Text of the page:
[First Hit]

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Application of Geochemical, Engineering, and Geological Methods to Petroleum Exploration--Bell Creek Previous HitFieldNext Hit, Powder River Basin, Montana: an Previous HitExampleNext Hit

Arnold H. Jennings

Various geochemical, engineering, and geological methods can be applied in a progressive series of steps for the exploration of oil. These steps are source, generation, migration, and entrapment.

Source rock Previous HitdataNext Hit for oil generation are usually obtained from geochemical analyses of the total organic carbon (TOC) content. Generally, a measurement of 0.5% TOC or more is considered adequate for a source rock.

Generation of petroleum from a source rock is primarily dependent on the paleotemperature history. The oil-generating temperature "window" is approximately 125°-300°F (52°-149°C). A temperature indicator that defines these limits is the Tmax value from rock pyrolysis analyses.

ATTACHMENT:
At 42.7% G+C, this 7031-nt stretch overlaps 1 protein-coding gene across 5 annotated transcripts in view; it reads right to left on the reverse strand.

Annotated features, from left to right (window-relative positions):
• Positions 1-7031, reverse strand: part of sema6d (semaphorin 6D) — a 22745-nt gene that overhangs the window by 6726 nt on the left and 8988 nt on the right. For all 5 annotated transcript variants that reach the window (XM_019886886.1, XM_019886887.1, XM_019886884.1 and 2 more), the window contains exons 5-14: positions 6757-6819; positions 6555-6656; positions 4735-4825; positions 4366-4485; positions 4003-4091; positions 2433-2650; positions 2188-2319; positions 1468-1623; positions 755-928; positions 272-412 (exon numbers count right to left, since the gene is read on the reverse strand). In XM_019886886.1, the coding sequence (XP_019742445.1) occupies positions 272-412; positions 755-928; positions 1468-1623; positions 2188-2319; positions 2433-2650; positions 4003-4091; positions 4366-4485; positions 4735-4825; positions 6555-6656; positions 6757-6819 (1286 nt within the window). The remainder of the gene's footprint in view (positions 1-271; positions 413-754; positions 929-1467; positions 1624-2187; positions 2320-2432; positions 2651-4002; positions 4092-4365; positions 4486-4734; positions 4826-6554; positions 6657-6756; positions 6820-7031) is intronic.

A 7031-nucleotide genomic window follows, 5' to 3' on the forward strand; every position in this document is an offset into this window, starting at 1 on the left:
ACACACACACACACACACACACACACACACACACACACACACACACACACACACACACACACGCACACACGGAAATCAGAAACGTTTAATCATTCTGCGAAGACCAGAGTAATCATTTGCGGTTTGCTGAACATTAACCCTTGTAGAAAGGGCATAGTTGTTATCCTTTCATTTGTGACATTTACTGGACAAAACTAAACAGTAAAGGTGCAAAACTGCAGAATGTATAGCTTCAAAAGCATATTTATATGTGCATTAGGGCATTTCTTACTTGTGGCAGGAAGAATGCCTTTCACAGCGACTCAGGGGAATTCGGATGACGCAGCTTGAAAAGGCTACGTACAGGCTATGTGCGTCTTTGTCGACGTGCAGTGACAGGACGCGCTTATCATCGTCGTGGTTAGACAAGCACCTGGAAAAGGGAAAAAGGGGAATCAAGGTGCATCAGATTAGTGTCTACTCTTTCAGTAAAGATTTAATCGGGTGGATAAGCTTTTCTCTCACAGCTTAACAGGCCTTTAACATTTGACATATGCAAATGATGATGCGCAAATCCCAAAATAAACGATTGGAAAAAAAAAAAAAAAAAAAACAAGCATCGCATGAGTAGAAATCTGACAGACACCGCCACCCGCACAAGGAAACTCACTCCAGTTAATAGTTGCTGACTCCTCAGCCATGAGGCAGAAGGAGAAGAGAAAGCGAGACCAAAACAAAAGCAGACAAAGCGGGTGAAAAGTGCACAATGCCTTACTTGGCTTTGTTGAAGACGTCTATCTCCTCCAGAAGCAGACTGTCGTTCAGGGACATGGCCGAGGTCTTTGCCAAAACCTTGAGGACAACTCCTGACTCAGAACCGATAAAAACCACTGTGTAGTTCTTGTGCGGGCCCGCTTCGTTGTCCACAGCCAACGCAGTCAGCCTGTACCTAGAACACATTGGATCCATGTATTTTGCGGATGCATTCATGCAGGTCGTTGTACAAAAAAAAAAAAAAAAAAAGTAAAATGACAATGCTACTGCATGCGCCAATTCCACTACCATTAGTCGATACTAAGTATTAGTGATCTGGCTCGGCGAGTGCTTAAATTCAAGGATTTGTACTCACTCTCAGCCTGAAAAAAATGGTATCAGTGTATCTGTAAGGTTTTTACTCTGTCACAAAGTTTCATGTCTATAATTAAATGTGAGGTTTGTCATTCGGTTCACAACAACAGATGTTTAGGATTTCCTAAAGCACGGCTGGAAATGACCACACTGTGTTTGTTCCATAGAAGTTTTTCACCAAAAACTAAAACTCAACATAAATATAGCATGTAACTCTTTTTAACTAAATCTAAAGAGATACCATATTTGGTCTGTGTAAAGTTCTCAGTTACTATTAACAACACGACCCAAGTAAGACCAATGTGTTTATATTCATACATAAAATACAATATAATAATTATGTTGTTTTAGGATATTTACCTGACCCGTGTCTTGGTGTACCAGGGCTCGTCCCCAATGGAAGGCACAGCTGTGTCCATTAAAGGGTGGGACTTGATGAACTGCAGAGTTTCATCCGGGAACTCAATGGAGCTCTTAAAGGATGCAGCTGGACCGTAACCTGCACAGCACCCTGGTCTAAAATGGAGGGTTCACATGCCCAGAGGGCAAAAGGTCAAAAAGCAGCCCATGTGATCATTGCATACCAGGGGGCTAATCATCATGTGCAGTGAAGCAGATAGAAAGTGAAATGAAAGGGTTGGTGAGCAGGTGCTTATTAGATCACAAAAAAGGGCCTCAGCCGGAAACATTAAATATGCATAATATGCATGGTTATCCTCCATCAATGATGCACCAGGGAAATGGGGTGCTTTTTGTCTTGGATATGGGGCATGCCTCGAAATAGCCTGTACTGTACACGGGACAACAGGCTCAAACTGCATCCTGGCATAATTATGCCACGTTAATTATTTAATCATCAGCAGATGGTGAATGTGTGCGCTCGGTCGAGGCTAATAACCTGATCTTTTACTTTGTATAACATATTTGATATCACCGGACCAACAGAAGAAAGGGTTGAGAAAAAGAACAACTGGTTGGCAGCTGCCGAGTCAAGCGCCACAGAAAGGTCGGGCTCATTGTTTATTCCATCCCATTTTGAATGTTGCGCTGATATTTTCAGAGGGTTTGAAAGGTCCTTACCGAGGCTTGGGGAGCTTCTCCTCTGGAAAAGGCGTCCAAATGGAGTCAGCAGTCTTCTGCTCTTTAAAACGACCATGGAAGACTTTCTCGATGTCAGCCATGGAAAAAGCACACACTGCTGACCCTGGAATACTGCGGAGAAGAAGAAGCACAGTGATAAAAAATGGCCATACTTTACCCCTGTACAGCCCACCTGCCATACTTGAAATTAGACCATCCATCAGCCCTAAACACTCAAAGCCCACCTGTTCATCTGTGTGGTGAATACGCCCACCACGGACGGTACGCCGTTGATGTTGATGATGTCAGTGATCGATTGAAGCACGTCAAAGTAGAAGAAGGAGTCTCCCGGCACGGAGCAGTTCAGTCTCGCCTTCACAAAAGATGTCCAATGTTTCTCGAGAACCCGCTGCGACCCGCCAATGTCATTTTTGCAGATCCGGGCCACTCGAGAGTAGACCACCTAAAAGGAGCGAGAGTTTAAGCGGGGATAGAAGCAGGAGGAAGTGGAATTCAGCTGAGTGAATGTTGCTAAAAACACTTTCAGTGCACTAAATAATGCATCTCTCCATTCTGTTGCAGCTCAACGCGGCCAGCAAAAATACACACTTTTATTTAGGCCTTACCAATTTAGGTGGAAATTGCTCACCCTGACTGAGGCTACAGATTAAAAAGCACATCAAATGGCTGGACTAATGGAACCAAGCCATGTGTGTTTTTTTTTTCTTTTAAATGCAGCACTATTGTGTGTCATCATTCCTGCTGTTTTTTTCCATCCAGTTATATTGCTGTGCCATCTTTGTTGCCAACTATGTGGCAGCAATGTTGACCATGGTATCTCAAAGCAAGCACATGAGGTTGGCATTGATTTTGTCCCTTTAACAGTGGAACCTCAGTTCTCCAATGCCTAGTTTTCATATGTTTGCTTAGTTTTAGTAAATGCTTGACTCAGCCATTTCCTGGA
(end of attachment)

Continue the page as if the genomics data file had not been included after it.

Migration of petroleum can be inferred from oil chromatography. This geochemical method can determine if molecular separation (a migration characteristic) of the oil has occurred. A rough estimate of migration distance can be made by the degree of molecular separation.

Entrapment areas for petroleum can be interpreted from a geologic paleostructure map of the producing formation at the time of oil accumulation. Time of oil accumulation can be ascertained from oil-gas solution Previous HitdataNext Hit in the area. Final pinpointing of a well location is sometimes possible by calculating oil column height from capillary pressure Previous HitdataNext Hit.

Bell Creek Previous HitfieldNext Hit is an Previous HitexampleTop, after the fact, of how a combination of geochemical, engineering, and geological methods could have been used in its discovery.

AAPG Search and Discovery Article #91033©1988 AAPG Rocky Mountain Section, Bismarck, North Dakota, 21-24 August 1988